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Qeshm Island

Qeshm Island

Qeshm Island

When most people think about travel in Iran, they think of Shiraz and Isfahan, the big brothers of Iranian history and civilization. Few think of Iran as an island destination when, in fact, there are two major islands: Kish and Qeshm. Both islands are free-trade zones, and foreign tourists require no visa for up to 14 days. These islands are not your ‘typical’ islands in the sense that you should not expect palm tree-lined beaches and bikini-clad women, but they are rich in terms of ecotourism and geotourism. Qeshm, the largest, dolphin-shaped Persian Gulf island has a plethora of natural attractions, from pristine islands to forests, valleys to caves, and all the wildlife and cultural heritage in between. The Culture Trip explores the top ten things to do and see on Qeshm Island.

Qeshm is a duty-free zone, but in a gulf increasingly full of gleaming skyscrapers it remains refreshingly attached to the age-old Bandari way of life. If you’re after an authentic island experience, Qeshm won’t disappoint. Here, locals wear traditional dress, live in houses cooled by badgirs (wind towers) and work in boat-building yards turning out lenges, the large wooden cargo boats that have criss-crossed the gulf for centuries. The island has an abundance of wildlife, including birds, reptiles, dolphins and turtles.

Qeshm Island

Qeshm Island Global Geopark with a total area of over 30,000 hectares is situated in the west of Qeshm Island. It was the Middle East’s first Geopark which made it to the Global Geoparks Network (GGN) supported by United Nations Educational, Scientific and Cultural Organization (UNESCO) in 2006. But it was removed from the UNESCO list in 2012, due to mismanagement of Qeshm Free Zone [Organization] and consequent failure to meet the required criteria for remaining on the list.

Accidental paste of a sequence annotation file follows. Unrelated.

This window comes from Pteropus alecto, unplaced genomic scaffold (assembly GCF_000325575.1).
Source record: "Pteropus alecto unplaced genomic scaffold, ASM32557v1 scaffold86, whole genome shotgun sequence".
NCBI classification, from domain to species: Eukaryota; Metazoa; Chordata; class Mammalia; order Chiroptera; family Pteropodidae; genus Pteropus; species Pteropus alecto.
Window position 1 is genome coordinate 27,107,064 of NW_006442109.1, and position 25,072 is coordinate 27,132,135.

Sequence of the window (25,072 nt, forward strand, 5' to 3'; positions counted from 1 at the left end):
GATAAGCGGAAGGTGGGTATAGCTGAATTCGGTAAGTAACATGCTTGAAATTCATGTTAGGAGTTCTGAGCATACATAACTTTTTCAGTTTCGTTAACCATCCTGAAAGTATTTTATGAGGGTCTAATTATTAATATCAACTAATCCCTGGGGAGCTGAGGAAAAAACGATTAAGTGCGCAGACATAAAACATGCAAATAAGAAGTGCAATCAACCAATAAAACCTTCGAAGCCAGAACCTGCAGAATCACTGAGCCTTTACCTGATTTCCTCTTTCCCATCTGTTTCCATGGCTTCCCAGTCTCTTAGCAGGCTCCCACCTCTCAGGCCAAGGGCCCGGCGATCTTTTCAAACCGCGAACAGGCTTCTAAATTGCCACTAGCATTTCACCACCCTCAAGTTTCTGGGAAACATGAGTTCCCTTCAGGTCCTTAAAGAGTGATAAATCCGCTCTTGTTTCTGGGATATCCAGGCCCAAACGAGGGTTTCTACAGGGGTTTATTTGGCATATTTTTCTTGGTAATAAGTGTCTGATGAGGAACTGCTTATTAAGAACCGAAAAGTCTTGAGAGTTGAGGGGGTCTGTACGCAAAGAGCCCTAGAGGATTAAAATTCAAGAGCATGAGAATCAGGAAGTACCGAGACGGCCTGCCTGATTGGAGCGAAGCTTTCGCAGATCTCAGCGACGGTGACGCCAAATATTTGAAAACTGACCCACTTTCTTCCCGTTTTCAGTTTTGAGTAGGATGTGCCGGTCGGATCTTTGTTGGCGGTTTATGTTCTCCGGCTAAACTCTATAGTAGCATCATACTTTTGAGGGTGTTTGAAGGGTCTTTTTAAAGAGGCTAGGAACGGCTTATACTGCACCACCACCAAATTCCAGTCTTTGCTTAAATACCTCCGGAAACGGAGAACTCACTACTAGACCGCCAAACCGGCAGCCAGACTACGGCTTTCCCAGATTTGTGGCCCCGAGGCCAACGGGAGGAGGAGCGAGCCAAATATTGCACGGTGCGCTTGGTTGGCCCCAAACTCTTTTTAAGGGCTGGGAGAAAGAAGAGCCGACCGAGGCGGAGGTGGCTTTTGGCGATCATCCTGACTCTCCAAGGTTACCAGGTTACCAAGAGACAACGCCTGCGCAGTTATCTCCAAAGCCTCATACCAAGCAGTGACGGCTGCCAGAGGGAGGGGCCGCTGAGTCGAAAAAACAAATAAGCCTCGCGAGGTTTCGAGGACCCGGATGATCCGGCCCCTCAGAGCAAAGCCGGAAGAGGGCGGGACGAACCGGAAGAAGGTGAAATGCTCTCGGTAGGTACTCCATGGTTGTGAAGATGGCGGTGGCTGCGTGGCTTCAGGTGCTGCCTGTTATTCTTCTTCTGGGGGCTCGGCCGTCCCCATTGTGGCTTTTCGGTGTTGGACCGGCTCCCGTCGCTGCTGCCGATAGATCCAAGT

The organization’s new managers have taken measures and vowed to do what it takes to re-add Qeshm Geopark to the UNESCO’s global list. This Geopark spans several areas including Hara Forests, Salt Dome, Salt Cave, mineral springs, Chahku Strait, Tang-e Ali Strait, Bam-e Qeshm, Tandis-ha valley, Kalat Koshtar, and tens of rock and reef formations.

Naz Island is situated on the southern coast of Qeshm. At low tide, you can stroll on the soft sand full of colorful seashells and coral. During the ebb, this stretch of land is also the preferred spot for cars and trucks to race. Once high tide rolls in, however, it is hard to imagine that all of this was completely dry just a few hours earlier. The high and low tides of Naz Island were made famous by the popular Iranian TV series, Paytakht, in an episode in which a family, unaware of this phenomenon, parks their car out on the island during the low tide and gets stuck, their car and belongings slowly becoming flooded by the waters of the high tide.

Qeshm Island

The Hara Forests is the common name for mangrove forests on the Iranian island of Qeshm in the Persian Gulf. Dominated by the species Avicennia marina, which is locally known as Hara, the forests are an important ecological resource. The Hara tree, a salt-water plant that is often submerged at high tide, grows to heights of three to eight meters and has bright green leaves and twigs.